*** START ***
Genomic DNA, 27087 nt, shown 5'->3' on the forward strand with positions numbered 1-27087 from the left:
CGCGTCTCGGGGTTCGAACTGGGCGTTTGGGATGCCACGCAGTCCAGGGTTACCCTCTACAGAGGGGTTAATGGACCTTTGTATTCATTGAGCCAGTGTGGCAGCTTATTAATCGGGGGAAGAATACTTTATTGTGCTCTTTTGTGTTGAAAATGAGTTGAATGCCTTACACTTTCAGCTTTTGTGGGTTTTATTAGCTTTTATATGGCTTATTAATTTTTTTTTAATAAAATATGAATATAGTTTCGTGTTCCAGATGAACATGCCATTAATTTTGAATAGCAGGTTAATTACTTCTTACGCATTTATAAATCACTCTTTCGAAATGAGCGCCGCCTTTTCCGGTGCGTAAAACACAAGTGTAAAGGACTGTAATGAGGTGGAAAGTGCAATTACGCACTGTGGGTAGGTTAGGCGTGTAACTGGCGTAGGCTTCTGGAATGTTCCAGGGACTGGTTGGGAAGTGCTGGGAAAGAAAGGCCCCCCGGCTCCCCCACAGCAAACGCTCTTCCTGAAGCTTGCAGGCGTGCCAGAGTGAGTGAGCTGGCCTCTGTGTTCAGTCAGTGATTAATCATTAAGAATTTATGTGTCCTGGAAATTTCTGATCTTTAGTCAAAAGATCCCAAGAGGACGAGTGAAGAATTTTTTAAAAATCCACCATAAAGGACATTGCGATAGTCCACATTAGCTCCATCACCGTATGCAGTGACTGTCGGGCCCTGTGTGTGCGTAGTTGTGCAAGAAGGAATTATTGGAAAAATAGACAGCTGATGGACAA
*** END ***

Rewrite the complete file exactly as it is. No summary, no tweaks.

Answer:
Genomic DNA, 27087 nt, shown 5'->3' on the forward strand with positions numbered 1-27087 from the left:
CGCGTCTCGGGGTTCGAACTGGGCGTTTGGGATGCCACGCAGTCCAGGGTTACCCTCTACAGAGGGGTTAATGGACCTTTGTATTCATTGAGCCAGTGTGGCAGCTTATTAATCGGGGGAAGAATACTTTATTGTGCTCTTTTGTGTTGAAAATGAGTTGAATGCCTTACACTTTCAGCTTTTGTGGGTTTTATTAGCTTTTATATGGCTTATTAATTTTTTTTTAATAAAATATGAATATAGTTTCGTGTTCCAGATGAACATGCCATTAATTTTGAATAGCAGGTTAATTACTTCTTACGCATTTATAAATCACTCTTTCGAAATGAGCGCCGCCTTTTCCGGTGCGTAAAACACAAGTGTAAAGGACTGTAATGAGGTGGAAAGTGCAATTACGCACTGTGGGTAGGTTAGGCGTGTAACTGGCGTAGGCTTCTGGAATGTTCCAGGGACTGGTTGGGAAGTGCTGGGAAAGAAAGGCCCCCCGGCTCCCCCACAGCAAACGCTCTTCCTGAAGCTTGCAGGCGTGCCAGAGTGAGTGAGCTGGCCTCTGTGTTCAGTCAGTGATTAATCATTAAGAATTTATGTGTCCTGGAAATTTCTGATCTTTAGTCAAAAGATCCCAAGAGGACGAGTGAAGAATTTTTTAAAAATCCACCATAAAGGACATTGCGATAGTCCACATTAGCTCCATCACCGTATGCAGTGACTGTCGGGCCCTGTGTGTGCGTAGTTGTGCAAGAAGGAATTATTGGAAAAATAGACAGCTGATGGACAA